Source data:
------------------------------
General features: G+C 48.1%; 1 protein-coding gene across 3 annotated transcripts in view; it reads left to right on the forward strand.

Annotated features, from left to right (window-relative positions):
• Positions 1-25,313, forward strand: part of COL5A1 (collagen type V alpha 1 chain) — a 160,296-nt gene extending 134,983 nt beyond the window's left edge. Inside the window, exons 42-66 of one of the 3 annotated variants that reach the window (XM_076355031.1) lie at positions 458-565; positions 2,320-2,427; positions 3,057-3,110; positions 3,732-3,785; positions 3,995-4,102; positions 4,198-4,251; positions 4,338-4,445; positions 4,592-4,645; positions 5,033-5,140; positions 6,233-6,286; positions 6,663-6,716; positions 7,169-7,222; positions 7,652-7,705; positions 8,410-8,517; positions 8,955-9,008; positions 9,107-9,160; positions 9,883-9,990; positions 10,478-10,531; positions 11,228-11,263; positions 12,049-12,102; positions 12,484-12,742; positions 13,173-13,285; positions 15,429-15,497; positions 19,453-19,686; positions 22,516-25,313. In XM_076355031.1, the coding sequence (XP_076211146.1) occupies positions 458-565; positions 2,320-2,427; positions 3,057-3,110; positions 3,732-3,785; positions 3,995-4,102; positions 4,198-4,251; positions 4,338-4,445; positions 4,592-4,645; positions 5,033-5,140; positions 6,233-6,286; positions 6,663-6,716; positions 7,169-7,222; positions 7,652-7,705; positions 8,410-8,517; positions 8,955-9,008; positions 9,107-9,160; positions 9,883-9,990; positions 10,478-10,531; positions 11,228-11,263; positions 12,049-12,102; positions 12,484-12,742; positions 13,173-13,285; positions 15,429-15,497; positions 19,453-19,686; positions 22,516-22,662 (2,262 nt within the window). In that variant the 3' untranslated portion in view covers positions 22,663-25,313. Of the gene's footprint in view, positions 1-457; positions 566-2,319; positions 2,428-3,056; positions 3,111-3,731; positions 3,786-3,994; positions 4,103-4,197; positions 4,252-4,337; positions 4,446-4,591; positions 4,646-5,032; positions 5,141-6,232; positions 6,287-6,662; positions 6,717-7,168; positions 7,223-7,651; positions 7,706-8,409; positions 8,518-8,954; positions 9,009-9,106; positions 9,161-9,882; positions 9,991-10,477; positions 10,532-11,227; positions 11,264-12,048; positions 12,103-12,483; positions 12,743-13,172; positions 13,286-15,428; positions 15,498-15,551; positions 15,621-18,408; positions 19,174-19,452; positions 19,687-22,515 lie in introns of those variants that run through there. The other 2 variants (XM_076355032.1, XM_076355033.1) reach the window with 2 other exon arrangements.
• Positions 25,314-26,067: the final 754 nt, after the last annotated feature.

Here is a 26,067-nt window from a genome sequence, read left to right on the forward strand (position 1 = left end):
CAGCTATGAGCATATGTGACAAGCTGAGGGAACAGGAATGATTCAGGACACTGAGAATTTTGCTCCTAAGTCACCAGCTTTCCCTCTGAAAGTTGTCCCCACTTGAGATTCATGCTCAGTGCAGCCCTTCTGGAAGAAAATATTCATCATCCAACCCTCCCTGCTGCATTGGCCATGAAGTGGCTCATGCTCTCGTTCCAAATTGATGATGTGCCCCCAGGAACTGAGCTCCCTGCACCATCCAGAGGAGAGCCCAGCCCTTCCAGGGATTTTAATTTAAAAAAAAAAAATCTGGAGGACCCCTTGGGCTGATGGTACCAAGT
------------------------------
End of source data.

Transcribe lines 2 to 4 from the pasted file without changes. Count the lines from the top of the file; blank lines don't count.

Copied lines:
Annotated features, from left to right (window-relative positions):
• Positions 1-25,313, forward strand: part of COL5A1 (collagen type V alpha 1 chain) — a 160,296-nt gene extending 134,983 nt beyond the window's left edge. Inside the window, exons 42-66 of one of the 3 annotated variants that reach the window (XM_076355031.1) lie at positions 458-565; positions 2,320-2,427; positions 3,057-3,110; positions 3,732-3,785; positions 3,995-4,102; positions 4,198-4,251; positions 4,338-4,445; positions 4,592-4,645; positions 5,033-5,140; positions 6,233-6,286; positions 6,663-6,716; positions 7,169-7,222; positions 7,652-7,705; positions 8,410-8,517; positions 8,955-9,008; positions 9,107-9,160; positions 9,883-9,990; positions 10,478-10,531; positions 11,228-11,263; positions 12,049-12,102; positions 12,484-12,742; positions 13,173-13,285; positions 15,429-15,497; positions 19,453-19,686; positions 22,516-25,313. In XM_076355031.1, the coding sequence (XP_076211146.1) occupies positions 458-565; positions 2,320-2,427; positions 3,057-3,110; positions 3,732-3,785; positions 3,995-4,102; positions 4,198-4,251; positions 4,338-4,445; positions 4,592-4,645; positions 5,033-5,140; positions 6,233-6,286; positions 6,663-6,716; positions 7,169-7,222; positions 7,652-7,705; positions 8,410-8,517; positions 8,955-9,008; positions 9,107-9,160; positions 9,883-9,990; positions 10,478-10,531; positions 11,228-11,263; positions 12,049-12,102; positions 12,484-12,742; positions 13,173-13,285; positions 15,429-15,497; positions 19,453-19,686; positions 22,516-22,662 (2,262 nt within the window). In that variant the 3' untranslated portion in view covers positions 22,663-25,313. Of the gene's footprint in view, positions 1-457; positions 566-2,319; positions 2,428-3,056; positions 3,111-3,731; positions 3,786-3,994; positions 4,103-4,197; positions 4,252-4,337; positions 4,446-4,591; positions 4,646-5,032; positions 5,141-6,232; positions 6,287-6,662; positions 6,717-7,168; positions 7,223-7,651; positions 7,706-8,409; positions 8,518-8,954; positions 9,009-9,106; positions 9,161-9,882; positions 9,991-10,477; positions 10,532-11,227; positions 11,264-12,048; positions 12,103-12,483; positions 12,743-13,172; positions 13,286-15,428; positions 15,498-15,551; positions 15,621-18,408; positions 19,174-19,452; positions 19,687-22,515 lie in introns of those variants that run through there. The other 2 variants (XM_076355032.1, XM_076355033.1) reach the window with 2 other exon arrangements.
• Positions 25,314-26,067: the final 754 nt, after the last annotated feature.